Alejandro González Iñárritu (born 1963) is a highly acclaimed, four-time Academy Award-winning Mexican director, screenwriter and producer. On his path to a career in film, he sailed across the Atlantic on a cargo ship, became a radio host at the top-rated Mexican radio station WFM, worked as a TV producer for Televisa, composed the musical scores for a number of Mexican films and founded his own commercial production company, Zeta Film. His six feature films as a director, Amores perros (2000), 21 Grams (2003), Babel (2006), Biutiful (2010), Birdman or (The Unexpected Virtue of Ignorance) (2014) and The Revenant (2015), have gained critical acclaim worldwide, including winning Academy Awards for Best Picture, Original Screenplay and Directing for Birdman, and Directing for The Revenant. Iñárritu is credited, along with his close friends Guillermo del Toro and Alfonso Cuarón, for the advent of what has been dubbed cinema’s “Mexican Renaissance.”
Alejandro González Iñárritu is interviewed by María Elena de las Carreras at the Linwood Dunn Theater in Hollywood on August 30, 2017. It is a co-production with the Getty Foundation’s Pacific Standard Time: LA/LA initiative and is part of the project From Latin America to Hollywood: Latino Film Culture in Los Angeles 1967-2017.
Iñárritu begins by discussing his childhood in Mexico City. He talks about his position in the family as the youngest of five siblings, his rebellious nature and his early schooldays. He reflects on his relationship with his first childhood friend, Pelayo Gutiérrez, whom he credits with sparking his curiosity about cinema and introducing him to the literary worlds of Argentine writers Julio Cortázar, Jorge Luis Borges and Ernesto Sabato. He reminisces about seeing films such as Chitty Chitty Bang Bang (1968) and American television series such as “The Twilight Zone” and “The Green Hornet.”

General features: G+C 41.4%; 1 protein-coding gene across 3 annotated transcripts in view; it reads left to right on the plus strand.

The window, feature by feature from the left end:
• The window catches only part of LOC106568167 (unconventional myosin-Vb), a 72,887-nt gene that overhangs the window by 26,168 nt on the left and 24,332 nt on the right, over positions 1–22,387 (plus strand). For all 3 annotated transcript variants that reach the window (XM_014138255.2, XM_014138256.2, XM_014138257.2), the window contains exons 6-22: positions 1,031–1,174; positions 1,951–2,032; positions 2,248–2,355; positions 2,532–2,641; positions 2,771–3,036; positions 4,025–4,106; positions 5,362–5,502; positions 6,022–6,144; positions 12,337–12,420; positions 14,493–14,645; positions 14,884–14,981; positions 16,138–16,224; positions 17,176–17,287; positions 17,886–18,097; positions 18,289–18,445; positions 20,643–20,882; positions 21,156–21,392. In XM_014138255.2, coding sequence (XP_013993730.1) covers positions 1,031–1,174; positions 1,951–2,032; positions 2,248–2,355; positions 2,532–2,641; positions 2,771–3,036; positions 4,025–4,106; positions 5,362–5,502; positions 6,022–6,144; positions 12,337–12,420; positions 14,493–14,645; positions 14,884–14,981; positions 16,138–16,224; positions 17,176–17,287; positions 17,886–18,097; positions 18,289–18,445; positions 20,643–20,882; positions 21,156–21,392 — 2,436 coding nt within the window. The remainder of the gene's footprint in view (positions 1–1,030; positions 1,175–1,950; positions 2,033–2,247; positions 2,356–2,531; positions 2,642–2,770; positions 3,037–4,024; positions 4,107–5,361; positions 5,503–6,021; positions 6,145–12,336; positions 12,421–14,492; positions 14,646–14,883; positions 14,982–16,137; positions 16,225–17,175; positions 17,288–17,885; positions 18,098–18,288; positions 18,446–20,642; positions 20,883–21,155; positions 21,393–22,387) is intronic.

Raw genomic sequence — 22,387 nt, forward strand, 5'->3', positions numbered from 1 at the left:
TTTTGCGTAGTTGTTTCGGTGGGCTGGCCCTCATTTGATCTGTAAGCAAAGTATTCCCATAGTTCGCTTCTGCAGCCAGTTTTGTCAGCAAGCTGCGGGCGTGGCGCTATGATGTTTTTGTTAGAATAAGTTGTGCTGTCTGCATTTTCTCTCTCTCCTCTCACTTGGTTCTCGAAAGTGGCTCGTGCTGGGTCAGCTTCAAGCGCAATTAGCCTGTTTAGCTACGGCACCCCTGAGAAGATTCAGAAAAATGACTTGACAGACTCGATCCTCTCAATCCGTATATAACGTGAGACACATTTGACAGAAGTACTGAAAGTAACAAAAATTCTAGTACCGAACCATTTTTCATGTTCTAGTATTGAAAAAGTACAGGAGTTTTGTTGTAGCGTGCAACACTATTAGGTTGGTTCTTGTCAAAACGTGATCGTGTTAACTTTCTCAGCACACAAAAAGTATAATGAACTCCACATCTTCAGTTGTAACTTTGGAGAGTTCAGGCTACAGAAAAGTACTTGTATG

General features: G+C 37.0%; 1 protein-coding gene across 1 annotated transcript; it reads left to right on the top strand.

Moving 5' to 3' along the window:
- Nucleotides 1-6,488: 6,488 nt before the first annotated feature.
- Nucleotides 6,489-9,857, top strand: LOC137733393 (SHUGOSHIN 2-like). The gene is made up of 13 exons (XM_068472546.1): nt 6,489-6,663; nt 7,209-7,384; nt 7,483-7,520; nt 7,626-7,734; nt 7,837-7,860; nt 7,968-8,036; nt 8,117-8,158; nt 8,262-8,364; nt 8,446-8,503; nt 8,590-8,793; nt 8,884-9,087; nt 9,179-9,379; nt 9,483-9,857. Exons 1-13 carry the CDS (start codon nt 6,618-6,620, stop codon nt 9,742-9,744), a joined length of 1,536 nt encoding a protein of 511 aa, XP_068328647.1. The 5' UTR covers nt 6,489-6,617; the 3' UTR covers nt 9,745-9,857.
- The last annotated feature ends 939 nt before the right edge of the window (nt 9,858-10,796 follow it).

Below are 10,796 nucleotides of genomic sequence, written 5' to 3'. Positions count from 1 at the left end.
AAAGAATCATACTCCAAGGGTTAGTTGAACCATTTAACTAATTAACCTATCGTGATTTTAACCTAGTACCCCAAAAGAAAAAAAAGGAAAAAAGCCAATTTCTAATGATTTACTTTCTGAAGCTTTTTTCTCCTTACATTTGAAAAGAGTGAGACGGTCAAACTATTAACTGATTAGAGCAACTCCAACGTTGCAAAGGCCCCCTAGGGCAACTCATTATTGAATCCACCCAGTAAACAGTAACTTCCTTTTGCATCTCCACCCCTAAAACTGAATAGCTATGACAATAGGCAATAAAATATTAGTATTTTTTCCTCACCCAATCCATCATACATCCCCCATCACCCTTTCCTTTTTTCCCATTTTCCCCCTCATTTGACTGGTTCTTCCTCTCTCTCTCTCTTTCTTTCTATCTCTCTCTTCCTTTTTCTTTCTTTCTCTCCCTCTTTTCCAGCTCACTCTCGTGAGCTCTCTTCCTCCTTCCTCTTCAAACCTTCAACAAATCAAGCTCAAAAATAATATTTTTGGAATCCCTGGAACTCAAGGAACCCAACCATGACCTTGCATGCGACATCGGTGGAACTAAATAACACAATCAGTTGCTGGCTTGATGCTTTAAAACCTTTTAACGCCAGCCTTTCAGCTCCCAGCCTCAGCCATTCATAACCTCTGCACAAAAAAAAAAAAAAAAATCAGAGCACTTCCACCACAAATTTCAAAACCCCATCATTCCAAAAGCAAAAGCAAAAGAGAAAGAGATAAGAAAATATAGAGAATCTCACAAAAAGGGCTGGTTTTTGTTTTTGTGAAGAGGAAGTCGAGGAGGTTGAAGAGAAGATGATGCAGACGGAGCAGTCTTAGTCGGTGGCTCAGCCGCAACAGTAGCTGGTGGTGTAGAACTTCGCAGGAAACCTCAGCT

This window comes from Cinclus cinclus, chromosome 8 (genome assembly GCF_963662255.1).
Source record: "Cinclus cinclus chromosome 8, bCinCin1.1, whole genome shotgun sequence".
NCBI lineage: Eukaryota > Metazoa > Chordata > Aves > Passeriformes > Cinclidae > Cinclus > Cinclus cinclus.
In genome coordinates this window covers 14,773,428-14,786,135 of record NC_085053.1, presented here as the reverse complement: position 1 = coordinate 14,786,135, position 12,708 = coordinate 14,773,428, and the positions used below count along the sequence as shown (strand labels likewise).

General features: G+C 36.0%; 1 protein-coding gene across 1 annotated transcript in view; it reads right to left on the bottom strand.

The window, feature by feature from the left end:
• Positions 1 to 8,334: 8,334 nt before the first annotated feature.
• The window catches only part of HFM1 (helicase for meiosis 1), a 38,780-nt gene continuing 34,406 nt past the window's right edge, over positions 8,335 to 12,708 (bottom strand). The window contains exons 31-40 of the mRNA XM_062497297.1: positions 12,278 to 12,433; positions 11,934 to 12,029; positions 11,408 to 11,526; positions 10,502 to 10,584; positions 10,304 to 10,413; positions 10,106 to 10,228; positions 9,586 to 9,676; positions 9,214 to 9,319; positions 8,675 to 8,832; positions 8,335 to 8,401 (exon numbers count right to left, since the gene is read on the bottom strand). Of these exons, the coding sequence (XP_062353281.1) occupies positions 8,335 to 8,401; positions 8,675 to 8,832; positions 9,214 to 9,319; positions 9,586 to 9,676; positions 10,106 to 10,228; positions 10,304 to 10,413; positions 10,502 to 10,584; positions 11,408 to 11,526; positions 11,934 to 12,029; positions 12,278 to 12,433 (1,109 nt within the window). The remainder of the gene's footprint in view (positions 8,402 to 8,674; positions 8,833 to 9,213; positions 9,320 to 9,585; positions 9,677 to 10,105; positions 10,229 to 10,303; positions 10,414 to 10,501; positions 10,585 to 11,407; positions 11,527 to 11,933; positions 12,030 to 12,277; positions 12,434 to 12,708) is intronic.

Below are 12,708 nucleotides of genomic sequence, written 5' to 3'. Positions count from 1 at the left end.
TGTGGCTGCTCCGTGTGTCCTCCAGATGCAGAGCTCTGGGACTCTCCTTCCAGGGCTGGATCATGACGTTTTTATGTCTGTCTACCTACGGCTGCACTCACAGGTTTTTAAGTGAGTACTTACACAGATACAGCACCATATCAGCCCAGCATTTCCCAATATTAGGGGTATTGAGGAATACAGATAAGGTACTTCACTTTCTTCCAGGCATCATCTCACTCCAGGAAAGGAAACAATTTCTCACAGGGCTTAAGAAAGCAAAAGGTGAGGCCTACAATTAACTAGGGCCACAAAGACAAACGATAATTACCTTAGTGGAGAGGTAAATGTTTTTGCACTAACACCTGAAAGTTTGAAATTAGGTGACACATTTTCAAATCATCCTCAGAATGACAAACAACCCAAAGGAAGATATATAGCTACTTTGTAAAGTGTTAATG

Throughout the interview Iñárritu shares his most life-changing and life-affirming experiences, including his first romantic encounters, sailing across the Atlantic on a cargo ship, his days as a radio host, the years he spent working in commercial video production and the reasons why he moved from Mexico City to Los Angeles. He also talks about his different mentors: Ludwik Margules, Judith Weston, Ernesto Bolio and Thich Nhat Hanh, who have guided him in different ways throughout his life. He talks about his 30-year friendship and collaboration with cinematographer Rodrigo Prieto, and how crucial Prieto’s work has been in the movies they developed together.
Iñárritu recounts his experiences working with a number of the most influential names in Mexican cinema: director Alfonso Cuarón, cinematographer Emmanuel “Chivo” Lubezki, production designer Brigitte Broch and sound editor Martin Hernández. Films addressed at length in the interview include 21 Grams (2003), Babel (2006), Biutiful (2010) and Birdman or (The Unexpected Virtue of Ignorance) (2014). He details the process of making the The Revenant (2015) and the different decisions that made the film a success. As the first Mexican director to be nominated for an Academy Award (for his work on Babel), Iñárritu shares his thoughts on what it means to be associated with his Mexican nationality and how this has shaped the trajectory of his career. He explains his immersive museum installation CARNE y ARENA, which explores the lives of immigrants and refugees, and how the virtual reality technology of the piece allows the audience to live a fragment of the refugees’ journeys. He concludes the interview by sharing his thoughts on how new technologies are creating a new kind of audience, and how their heightened expectations will become a challenge for future filmmakers.